When you are looking for resources, remember not everything in the Library collection is on DiscoverEd, so it’s best to check out your Subject Guide.
Subject Guides bring together all the most relevant library resources for a subject or topic. These guides, put together by Academic Support Librarians (ASLs), are always a good place to start when you’re looking for resources. Continue reading →
Most researchers have heard of and understand the needs of a systematic review (SR), however the concept of a mixed methods review (MMR) can be confusing. The types of questions students and researchers ask can include:
Can I do this type of research?
How do I combine the data?
My quantitative and qualitative data are different – how do I make sense of this?
MMRs differ from the traditional model of SR as they aim to answer complex interventions and social policy type questions. They go beyond what works and look to highlight the complexity of what is happening, to explain why things make an impact and what may influence how an intervention works, offering context to interventions.
To answer such questions MMRs need to draw from both quantitative and qualitative material (Pearson et al, 2015), but this does not mean they cannot be systematic!
To be systematic they should demonstrate the same transparent and explicit approach that established SR methods require – so have a protocol, as well as detailed reporting of methods. There would need to be appraisal and analysis of the included literature. They would need to show a rigorous research process (Gough et al, 2017).
There are different review approaches included in this type of research, but it is important that the research question uses both qualitative and quantative data. If the research question does not then it may be better to use another type of review method. An overview of review types can be found in an article by Sutton et al (2019).
How the types of data are combined depends on the research objectives of the review.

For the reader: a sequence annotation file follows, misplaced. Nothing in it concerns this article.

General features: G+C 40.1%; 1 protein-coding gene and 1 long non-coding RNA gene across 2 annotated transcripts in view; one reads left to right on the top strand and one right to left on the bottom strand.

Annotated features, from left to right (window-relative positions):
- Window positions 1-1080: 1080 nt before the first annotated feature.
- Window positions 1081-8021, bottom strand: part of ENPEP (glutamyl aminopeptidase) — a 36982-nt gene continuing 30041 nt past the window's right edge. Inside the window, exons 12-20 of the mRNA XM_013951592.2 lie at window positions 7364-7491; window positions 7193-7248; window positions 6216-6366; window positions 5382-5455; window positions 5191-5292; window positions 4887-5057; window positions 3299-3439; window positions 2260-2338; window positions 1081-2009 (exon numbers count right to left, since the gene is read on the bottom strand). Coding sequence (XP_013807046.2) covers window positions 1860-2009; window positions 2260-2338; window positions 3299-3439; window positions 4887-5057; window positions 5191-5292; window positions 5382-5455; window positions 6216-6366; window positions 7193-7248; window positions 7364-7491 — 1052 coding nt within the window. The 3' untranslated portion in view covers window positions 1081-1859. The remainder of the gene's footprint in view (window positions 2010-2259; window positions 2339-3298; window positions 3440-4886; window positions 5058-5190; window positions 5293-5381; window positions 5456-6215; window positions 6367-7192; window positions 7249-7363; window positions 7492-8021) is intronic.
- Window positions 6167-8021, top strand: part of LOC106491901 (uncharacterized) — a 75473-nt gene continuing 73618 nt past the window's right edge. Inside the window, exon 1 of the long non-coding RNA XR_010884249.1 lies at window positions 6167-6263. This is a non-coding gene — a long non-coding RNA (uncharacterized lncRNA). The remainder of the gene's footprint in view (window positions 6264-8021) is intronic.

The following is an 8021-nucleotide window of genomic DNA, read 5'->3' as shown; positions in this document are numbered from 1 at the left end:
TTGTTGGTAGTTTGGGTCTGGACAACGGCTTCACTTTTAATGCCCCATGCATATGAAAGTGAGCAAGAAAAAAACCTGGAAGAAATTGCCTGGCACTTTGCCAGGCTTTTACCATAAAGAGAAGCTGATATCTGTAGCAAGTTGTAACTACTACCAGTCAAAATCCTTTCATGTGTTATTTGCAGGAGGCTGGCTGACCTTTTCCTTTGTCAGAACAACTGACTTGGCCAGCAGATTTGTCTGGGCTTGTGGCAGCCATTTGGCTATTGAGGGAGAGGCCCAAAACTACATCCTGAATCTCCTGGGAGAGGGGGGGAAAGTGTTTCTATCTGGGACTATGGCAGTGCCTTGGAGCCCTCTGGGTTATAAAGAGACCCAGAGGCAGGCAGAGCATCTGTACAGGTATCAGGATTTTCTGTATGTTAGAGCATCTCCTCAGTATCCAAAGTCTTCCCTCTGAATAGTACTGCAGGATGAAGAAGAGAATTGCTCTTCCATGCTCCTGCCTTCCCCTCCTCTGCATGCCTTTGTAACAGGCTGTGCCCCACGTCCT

The resource SAGE Research Methods (which is available to all staff and students at the University via our Library Databases pages) has lots of information and advice on the ways that the differing data can be analysed and combined, as well as an overview of this family of research methodology.
The Online Library is a vast resource. Whatever you study, you will find what you need in the Library collections. For all that it is wide and wonderful, however, I know (from personal experience) navigating the Online Library can be overwhelming. Read on for tips on where to look for resources and how to get the best out of the Online Library…
Subject Guides are a great place to start your search for resources. If you haven’t already, head over to the Subject Guides list and find all the most relevant library resources for your subject and more…
On 2-4 November I attended the LibPMC Conference (International Conference on Performance Measurement in Libraries). The conference content was really varied, including a focus on the needs of stakeholders and communities and actively using qualitative and quantitative data to improve services and the user experience. Here are some highlights.
But can it last? How the pandemic transformed our relationship with data. Dr Frankie Wilson, Bodleian Library